After the kilometer 116 feed zone Binghen radios the riders. He directs them to start grouping near Ryder. “The race is going to start soon.”
We pass a Sky rider on the side of the road. He’s extracting a feed bag from his rear cluster. Later, the Sky team car comes up next to us and Bingen discusses the episode with their director in French. So far today Bingen has used Spanish, English, Basque, Italian and French. Language skills are a key pro cycling skill set.
That said, the riders don’t say much. They are too busy suffering on this cruelly mountainous course. I also have had a race radio in my ear throughout the day and the only thing I’ve heard the riders say is “water” and “agua.” That’s it.
100 kilometers from the finish, we approach our first ascent of the Alto de Jaizkibel. On the lower slopes a farmer harvests hay. A round hay bale spins on a machine that wraps it in white plastic. It looks like a giant wheel of Basque cheese. Ahead of us white clouds pour over the summit like a white tablecloth. The ocean spreads below us. Were it not for the wall of orange-clad fans surrounding us, this could be mistaken for California’s Big Sur coast. Spectacular.
At 3 pm, helicopters appear; time for the live TV coverage to start. Van Summeren drops back from the field. His face is scribed with pain. “My shoulder” he tells us. Bingen gives him water bottles and a Coke. The Belgian presses the icy soda can against his shoulder, hungry for relief for his torn muscles. Then Klier pops. Binghen gives him the OK to head back to the hotel with Van Summeren.
At the summit a fat man without a shirt holds out cans of Coke to the riders. He’s not associated with a team. He just loves cycling. This is his way of touching his heros in their point of most abject suffering. Behind him sheep graze in front of the ruins of a castle.
After we bomb down the Jaizkabel with the violence of a bobsled, a Basque radio motorcycle comes alongside and conducts an interview with Bingen through his open driver’s-side window.
About 165 kilometers into the race, David Millar packs it in. He looks fried. “It’s been too hard, this,” Bingen says of the race that comes just six days after the Tour de France.
I ask Bingen if he misses racing these tough days. Ahead of us, the peloton is a long thread with telltale spaces between riders at its end; guys at the tail end are chewing their stems to hang on. He gives a long pause, then tells me in Spanish: “At the moment, no. But that’s because my head is in another place.”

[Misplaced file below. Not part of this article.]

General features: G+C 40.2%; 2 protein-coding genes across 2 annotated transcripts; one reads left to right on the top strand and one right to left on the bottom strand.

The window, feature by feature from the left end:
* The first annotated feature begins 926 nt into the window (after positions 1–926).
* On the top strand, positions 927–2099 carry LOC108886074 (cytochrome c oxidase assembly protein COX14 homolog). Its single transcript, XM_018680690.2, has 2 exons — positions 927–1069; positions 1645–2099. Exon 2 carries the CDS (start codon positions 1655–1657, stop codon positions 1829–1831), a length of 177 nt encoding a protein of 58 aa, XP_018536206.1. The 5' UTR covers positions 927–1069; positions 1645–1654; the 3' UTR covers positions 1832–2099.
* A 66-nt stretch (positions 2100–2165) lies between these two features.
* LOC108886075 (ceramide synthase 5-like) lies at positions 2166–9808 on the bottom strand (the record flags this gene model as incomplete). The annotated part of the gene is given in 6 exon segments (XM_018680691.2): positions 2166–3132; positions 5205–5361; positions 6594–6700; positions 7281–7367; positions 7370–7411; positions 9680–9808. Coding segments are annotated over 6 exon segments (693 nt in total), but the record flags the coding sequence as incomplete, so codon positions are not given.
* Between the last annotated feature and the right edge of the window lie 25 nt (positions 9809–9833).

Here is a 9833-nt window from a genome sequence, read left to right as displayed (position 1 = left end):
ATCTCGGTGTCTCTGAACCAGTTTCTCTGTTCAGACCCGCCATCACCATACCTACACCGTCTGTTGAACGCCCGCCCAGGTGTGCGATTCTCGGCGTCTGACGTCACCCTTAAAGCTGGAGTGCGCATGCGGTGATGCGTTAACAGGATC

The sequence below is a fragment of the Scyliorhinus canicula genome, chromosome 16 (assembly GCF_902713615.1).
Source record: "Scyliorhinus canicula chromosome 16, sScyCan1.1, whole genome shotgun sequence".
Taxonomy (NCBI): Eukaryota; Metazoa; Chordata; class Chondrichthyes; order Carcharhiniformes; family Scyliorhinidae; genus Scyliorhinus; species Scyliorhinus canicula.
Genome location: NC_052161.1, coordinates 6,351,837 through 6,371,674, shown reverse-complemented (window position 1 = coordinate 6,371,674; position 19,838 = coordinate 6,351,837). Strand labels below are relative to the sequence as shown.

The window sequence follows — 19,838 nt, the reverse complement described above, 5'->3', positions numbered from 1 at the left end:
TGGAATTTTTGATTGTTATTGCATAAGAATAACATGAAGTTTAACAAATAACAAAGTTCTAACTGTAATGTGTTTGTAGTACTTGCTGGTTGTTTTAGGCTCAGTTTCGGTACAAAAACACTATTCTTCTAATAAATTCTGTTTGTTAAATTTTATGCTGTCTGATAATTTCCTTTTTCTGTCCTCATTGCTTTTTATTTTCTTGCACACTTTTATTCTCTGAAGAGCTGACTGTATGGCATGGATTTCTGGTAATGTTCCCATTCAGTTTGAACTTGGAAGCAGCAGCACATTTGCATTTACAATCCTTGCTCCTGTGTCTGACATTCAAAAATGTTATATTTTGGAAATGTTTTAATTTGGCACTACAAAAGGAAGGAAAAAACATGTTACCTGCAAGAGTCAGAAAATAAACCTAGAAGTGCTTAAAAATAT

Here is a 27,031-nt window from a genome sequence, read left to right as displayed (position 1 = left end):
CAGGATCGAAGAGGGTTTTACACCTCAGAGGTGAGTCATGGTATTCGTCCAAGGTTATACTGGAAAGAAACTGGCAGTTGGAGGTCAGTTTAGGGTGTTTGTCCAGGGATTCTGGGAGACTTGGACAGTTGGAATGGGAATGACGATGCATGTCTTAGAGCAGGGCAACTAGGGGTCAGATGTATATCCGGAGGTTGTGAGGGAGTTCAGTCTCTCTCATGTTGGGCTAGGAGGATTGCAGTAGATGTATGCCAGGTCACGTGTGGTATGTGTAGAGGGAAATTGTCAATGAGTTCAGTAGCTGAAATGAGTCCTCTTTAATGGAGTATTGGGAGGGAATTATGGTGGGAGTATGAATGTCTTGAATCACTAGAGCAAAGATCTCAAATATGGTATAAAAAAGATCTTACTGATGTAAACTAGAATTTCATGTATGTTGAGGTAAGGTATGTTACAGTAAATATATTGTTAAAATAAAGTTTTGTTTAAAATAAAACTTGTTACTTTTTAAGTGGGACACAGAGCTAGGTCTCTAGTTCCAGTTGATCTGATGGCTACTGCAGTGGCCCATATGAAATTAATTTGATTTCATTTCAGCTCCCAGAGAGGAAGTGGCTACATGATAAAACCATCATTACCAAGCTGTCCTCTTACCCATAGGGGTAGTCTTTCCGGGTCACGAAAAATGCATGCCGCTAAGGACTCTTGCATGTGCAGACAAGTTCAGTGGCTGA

Nearing the second Jaizkabel ascent 187 kilometers into the race, Bingen presses his radio button. “We are four K from the base of the Jaizkabel. Make sure you keep Ryder at the front of the peloton. Good job. Good job.”
With Fischer still off the front in the break, it turns out that Bingen’s words only register with hard man Julian Dean, who at this point is the only Garmin-Cervélo rider left in the now-withered peloton with Hesjedal.
Olympic gold medalist Sammy Sanchez attacks the field on the Jaizkabel and bridges up to Fischer, who is now riding alone with BMC’s Karsten Kroon.
Bingen radios Murilo: “Allez, allez. Come on, come on,” he encourages the Brazilian champ. But after 190 kilometers off the front, Murilo is cooked, and he looses the Olympic gold medal winner’s wheel over the top of the summit.
It’s not for naught though. Seconds later race radio announces that Garmin-Cervélo’s Murilo Fischer has won the prize for the day’s longest breakaway, and that he should report to the podium after the race.
Murilo calls for water. Getting to him is a challenge, as the Katusha car keeps blocking the left lane. “It’s like NASCAR,” Binghen observes of the mass of cars fighting for position on the relentlessly curvy approach to the seaside finish. “Only the drivers are más cabrones.”
In San Sebastián, Belgium’s Philippe Gilbert takes the victory, while Ryder and Murilo roll in with the second chase group, in 19th and 16th places respectively. A smiling, but exhausted Fischer makes trips to the podium for his longest-break award plus two other combativeness prizes.
Laden with trophies and flowers, Bingen walks back to the team car along San Sebastián’s oceanside promenade. Another day in the toughest sport on earth is in the can, and the team can look forward to a return to these shores in September, when the Vuelta a España returns to the Basque Country for the first time in 33 years.
More photos from the Clasica San Sebastian:
In 2011 Mark Johnson is writing and photographing a book on Garmin-Cervélo to be published by VeloPress in early 2012. You can follow his travels with the team on Twitter @argylearmada